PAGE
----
Saint Anselm students house visions of winning annual gingerbread building contest
"Last year, we built a pirate ship and it came out really bad," said Anderson.
But this year, Anderson and teammates Brendan McCormick, Ben Berube and Brendan Mullin are coming in as contenders to the annual Gingerbread House Competition at St. Anselm College.
"This year, we have a blue print," said Anderson as he unfolded a sheet of paper with a diagram of a gingerbread train.
Once the team has all their supplies lined up, they started shaping a mound of snow with vanilla frosting. All eight hands were buried in icing.
"We take gingerbread extremely seriously," explained McCormick.
And so does the rest of St. Anselm College.
On Wednesday night, Davidson Dining Hall was packed with hundreds of students who teamed up in groups of four to build houses, ships, islands, dinosaurs and anything else that could be reasonably constructed with crisp sheets of gingerbread and buckets of sticky frosting.
Before the start of the contest, a woman from the dining service who was helping dole out candy supplies set off a round of applause when she announced there was no glue in the icing. Contestants could lick their fingers with no worries.
Gingerbread houses have been a holiday treat for generations. Most food historians credit the Brothers Grimm for launching the gingerbread house tradition with their description of the witch's house in the fairy tale "Hansel and Gretel."
But over the past couple decades, gingerbread construction has entered a new era. More and more groups and organizations are building life-sized gingerbread houses and last year, the Ritz-Carlton in Charlotte, N.C., debuted the first eco-friendly gingerbread house made with 350 pounds of organic sugar, LED lighting and a recycled wood frame.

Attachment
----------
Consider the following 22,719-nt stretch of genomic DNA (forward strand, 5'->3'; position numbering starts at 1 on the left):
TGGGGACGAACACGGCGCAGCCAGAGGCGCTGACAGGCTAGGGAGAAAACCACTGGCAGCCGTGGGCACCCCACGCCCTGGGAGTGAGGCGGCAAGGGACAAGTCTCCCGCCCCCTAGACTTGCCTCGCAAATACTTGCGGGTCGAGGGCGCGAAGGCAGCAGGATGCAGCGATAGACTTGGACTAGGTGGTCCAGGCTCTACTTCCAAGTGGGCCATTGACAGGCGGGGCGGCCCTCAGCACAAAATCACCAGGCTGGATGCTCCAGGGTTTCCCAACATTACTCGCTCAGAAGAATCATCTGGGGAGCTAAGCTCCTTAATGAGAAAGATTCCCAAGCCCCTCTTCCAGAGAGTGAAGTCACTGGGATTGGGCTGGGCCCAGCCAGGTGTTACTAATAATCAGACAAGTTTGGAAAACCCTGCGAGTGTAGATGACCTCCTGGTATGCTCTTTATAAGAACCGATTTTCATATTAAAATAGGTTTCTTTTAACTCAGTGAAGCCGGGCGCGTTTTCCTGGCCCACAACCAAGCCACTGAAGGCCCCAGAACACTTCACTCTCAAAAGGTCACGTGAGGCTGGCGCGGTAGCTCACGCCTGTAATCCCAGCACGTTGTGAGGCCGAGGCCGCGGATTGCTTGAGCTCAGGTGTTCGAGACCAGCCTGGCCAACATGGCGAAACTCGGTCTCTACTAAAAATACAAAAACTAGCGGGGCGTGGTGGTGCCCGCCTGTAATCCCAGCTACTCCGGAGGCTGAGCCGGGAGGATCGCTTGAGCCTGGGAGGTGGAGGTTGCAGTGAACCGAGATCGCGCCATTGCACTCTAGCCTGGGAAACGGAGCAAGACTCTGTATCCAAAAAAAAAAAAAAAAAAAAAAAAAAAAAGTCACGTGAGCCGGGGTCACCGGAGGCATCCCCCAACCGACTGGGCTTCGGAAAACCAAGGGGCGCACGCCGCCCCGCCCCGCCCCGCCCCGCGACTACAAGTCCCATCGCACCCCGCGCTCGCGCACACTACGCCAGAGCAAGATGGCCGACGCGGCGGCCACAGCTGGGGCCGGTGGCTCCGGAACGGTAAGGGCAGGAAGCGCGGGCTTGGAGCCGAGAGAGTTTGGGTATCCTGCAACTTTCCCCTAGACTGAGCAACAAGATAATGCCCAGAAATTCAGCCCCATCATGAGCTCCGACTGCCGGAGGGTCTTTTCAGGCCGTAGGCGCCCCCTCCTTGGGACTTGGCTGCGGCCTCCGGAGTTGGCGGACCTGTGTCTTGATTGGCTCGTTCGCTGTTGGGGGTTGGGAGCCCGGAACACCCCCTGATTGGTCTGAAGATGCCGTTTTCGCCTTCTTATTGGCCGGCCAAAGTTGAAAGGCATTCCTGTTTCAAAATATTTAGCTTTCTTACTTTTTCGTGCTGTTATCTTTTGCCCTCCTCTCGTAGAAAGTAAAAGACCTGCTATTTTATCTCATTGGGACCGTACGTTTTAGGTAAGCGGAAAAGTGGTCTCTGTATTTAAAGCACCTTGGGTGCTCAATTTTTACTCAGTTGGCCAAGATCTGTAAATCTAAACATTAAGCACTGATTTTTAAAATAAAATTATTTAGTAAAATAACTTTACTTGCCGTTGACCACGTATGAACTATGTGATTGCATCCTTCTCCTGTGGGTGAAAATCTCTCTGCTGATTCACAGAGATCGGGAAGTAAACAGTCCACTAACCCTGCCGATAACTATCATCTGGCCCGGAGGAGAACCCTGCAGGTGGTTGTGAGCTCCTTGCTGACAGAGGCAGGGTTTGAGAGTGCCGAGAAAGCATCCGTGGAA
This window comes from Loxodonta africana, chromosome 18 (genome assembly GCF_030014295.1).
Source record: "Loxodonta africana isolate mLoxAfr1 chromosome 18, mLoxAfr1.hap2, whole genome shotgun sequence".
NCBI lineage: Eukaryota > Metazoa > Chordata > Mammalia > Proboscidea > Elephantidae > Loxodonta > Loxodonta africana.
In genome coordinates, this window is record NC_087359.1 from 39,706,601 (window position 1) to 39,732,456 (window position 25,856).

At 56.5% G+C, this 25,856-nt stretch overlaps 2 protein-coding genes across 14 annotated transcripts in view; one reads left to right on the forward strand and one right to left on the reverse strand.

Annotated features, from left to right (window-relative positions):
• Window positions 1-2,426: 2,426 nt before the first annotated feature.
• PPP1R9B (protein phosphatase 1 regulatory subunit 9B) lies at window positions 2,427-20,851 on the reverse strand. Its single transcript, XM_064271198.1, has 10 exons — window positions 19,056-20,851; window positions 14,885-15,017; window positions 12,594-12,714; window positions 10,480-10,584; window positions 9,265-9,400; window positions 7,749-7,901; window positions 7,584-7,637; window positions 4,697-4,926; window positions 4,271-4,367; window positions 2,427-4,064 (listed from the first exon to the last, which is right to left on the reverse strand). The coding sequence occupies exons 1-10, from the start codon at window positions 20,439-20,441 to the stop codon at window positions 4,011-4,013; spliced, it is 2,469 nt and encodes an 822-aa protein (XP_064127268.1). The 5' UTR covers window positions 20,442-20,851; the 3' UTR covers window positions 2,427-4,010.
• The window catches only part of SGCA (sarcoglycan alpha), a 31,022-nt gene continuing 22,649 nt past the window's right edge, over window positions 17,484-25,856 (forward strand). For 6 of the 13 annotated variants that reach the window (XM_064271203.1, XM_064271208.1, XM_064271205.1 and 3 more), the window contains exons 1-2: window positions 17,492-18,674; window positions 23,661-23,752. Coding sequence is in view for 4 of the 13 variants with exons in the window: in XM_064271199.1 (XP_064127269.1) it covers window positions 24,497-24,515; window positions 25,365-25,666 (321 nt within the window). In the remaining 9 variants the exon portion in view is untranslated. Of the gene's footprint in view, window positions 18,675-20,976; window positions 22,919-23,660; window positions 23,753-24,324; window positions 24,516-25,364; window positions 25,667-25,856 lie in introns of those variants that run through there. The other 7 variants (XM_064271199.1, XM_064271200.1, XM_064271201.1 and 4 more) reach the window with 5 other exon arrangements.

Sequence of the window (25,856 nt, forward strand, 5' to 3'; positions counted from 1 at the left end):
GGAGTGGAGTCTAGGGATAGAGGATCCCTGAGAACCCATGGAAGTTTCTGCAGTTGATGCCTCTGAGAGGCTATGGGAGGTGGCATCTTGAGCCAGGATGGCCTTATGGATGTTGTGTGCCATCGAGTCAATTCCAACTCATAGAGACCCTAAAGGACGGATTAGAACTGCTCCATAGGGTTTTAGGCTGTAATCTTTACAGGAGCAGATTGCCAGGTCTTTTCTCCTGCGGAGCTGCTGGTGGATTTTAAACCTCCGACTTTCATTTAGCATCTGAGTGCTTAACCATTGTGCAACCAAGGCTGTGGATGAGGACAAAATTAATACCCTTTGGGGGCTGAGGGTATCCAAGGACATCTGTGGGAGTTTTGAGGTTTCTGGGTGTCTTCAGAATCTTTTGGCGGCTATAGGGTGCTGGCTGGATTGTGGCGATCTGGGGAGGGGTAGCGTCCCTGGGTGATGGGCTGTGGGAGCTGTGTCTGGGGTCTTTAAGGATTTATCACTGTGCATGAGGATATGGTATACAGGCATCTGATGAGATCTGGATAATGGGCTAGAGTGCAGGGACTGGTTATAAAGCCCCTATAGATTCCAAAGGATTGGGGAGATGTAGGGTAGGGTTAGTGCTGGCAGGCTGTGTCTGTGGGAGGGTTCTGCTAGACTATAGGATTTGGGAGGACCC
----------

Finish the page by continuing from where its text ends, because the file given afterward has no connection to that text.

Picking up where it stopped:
And smaller gingerbread houses are becoming more and more elaborate, almost as if cooks were following an upscale housing trend.
And it's not just houses anymore. A lot of the teams at St. Anselm recreated scenes and characters from their favorite books and films. Even teams that went the traditional route with a basic cottage design, added unique features to their gingerbread homes.
"This is an accurate replica of our room," explained Mack Douglas of Londonderry, who teamed up with roommates Collin Garcia of Stratford, Cameron Wood of Salisbury, Mass., and Scott McKeon of Rhode Island.
"Last year, we made a house that fell apart," said Douglas. But this year, they were back, ready to give gingerbread another shot.
Students had two hours to build their gingerbread creations. Once they were finished, entries were lined up on tables in the dining hall so that students could vote on their favorite piece of edible artwork. In addition to school wide recognition and glory, the winning team picks up a $400 prize.
Some teams had artistic point people who knew exactly how to mold animals out of salt water taffy and use strands of red licorice as ribbons on frosted presents under frosted ice-cream cone trees. Other teams improvised with whatever they had at hand.
"It's a great tradition and it makes a nice memory," said Camryn Oliwa of Bedford, who was building a piano with Good and Plenty keys with Stephanie Kearsley of Manchester.
Their teammate, Ethan Lawrence, said being part of the Christmas crowd was as much fun as the contest.
"Look at this place," he said as he glanced around the dining hall where every table was full of candy and students. "It looks like Hogwarts."
Like almost everyone who turned out for the competition, James Cassidy of Winslow, Maine, said the Gingerbread House Competition was one of St. Anselm's best holiday traditions, and a perfect break before exams start next week.
"It's a lot of fun and a great way to end the semester," said Cassidy. "And a great way to pick up some holiday spirit."